Fortunately Bing liked Bandarage and that relationship progressed very well.  He gave every encouragement for young Bandarge to succeed and so he did.  Bandarge showed to British and the Europeans  his incredible talent and managerial skills. Dr Bandarage’s English was better than that of his white masters.  The Europeans realised that the dark skinned Ceylonese could do the jobs as Managers better than them.  The success of Bandarage led many other top level companies to establish personnel departments.  Noteworthy among them were the Lever Brothers (Unilever), rated as the best multinational company to work in the then Ceylon.

 In early 50s the Shell Company was in some form of strife with the Government and its top managers left the company.  Bandarage was quickly absorbed into Lever Brothers by its legendary Chairman, J D Mould and its Scottish Managing Director, L Baberlomax. 

 Bandarage spent nearly 18 years at Levers which time he revolutionised the personnel management and management systems not only within Levers but entire Sri Lanka.

 At Levers Bandarage was determined to unlock the doors of executive positions to Sri Lankan born lads, especially those from rural backgrounds. He was looking for young people who had a brilliant academic record and who could speak English. 

 At Levers he was looking for young Sri Lankan talent for management positions of the company.  Fortunately he had the full support of J D Mould, the then Levers Chairman.  Bandarage went and recruited a number of managers for Levers some of them became luminaries in Sri Lanka’s corporate world.  Some of Bandarage’s recruits include such management luminaries of contemporary Sri Lanka (considered as Sri Lankan management legends) as Stanley Jayawardana (later became the Chairman of Levers), Gilbert Jayasuriya (later Director of Levers),  Sam Jayasuriya, Clement Ranasuriya, Dr Seevali Rathwatte, Ariyapala Pathirana (now Management Consultant), Upali Wijewardene (late billionaire tycoon), Upali Wickramasekera,  S De La Mott, J Ariyanathan, Anura Weeraratne (now in Australia) etc. etc.`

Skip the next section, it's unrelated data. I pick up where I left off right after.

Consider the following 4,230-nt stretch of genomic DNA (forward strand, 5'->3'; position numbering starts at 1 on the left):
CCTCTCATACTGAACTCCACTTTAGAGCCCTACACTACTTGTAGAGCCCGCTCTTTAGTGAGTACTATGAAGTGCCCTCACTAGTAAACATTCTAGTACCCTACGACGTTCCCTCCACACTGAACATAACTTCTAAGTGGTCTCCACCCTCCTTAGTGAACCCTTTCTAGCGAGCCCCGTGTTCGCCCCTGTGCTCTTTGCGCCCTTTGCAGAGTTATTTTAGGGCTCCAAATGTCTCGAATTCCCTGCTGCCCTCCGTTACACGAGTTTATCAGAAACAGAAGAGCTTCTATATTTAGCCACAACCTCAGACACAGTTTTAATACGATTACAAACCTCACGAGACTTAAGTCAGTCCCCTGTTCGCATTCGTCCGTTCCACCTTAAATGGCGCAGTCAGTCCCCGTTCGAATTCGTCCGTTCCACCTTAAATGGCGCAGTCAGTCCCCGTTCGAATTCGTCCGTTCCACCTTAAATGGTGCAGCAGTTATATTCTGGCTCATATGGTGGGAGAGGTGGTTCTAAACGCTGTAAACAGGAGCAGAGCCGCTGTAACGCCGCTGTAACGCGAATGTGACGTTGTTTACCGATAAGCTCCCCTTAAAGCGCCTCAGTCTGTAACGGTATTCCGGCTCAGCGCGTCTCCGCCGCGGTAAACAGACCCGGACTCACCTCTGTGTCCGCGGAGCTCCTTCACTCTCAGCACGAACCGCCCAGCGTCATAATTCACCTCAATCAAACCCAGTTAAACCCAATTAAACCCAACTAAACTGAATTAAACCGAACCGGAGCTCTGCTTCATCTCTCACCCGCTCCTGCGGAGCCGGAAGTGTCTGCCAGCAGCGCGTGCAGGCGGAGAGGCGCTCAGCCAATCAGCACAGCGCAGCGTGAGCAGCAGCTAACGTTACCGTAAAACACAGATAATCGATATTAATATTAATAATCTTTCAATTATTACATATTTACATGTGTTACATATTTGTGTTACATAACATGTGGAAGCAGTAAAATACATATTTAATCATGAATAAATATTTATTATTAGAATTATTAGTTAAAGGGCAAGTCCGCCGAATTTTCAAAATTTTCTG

Dr Bandarage’s main ambition was to screen and employ the cream of Sri Lankan talent into the top positions of the Sri Lankan private companies.  He knew that Sri Lanka as a young nation, which had just obtained independence, vehemently required a team of talented mangers for its emerging mercantile sector.

 In the fifties and sixties Dr Bandarage had emerged as a giant in Sri Lanka’s Management field.  Along with Sir Cyril De Zoysa (then Chairman of Associated Motorways group), he established the Institute of Personnel Management (Inc).  This was way back in 1959.  In the formative years of the institute, for a  number of years Sir Cyril was the President and Dr Bandarage was the secretary of the institute. Later, Dr Bandarage became the President of the Institute and held this position for a very long time.  He is the first Fellow of the Institute of Personnel Management in Sri Lanka. 

 With such management luminaries as Mallory Wijesinghe, Ananda Tissa De Alwis, Brigadier Cecil Caldera, Gilbert Jayasuriya, Mansour Ghouse etc., Dr Bandarage was involved in the establishment of the Institute of Management of Ceylon (now Sri Lanka).  He was a founder member of the Institute with Mallory Wijesinghe being the first President. In 1976 Dr Bandarage became the President of the Institute. Dr Bandarage served as a visiting lecturer of Management Studies at the Universities of Colombo and Sri Jayawardanapura.  In fact it was only few years ago he finished his sojourn with these universities.  Dr Bandarage was a long standing panel member in the recruitment to the Ceylon Civil Service (now Sri Lanka Administrative Services). 

 Thanks to Dr Bandarage’s teaching hundreds of educated youth from rural Sri Lankan villages ended becoming senior public servants, including Government Agents and departmental permanent secretaries. 

 During the Prime Minsitership of Dudley Seneanyake Dr Bandarage was assigned to study and report to the government re. the formulation of the Five (5) Day week.  Dr Bandarage did substantive studies both locally and overseas and recommended the then government (the Ministry was held by J R Jayawardana) that Sri Lanka should implement a 5 day working week (until then Sri Lanka had a 5 ½ day week).  In 1966 or so Dr Bandarage compiled the “Handbook of Personnel Management for Ceylon” which book is even today regarded by the Sri Lanka’s management fraternity as the “ƒ”¹…”Bible’ of Sri Lankan Management Studies. 

 Dr Bandarage has written several books in Management both in English and Sinhalese.  It was only two years ago that he published the books “Case Methods” and Administrative  Management.  These are considered land mark text book in the Management Studies of Sri Lanka .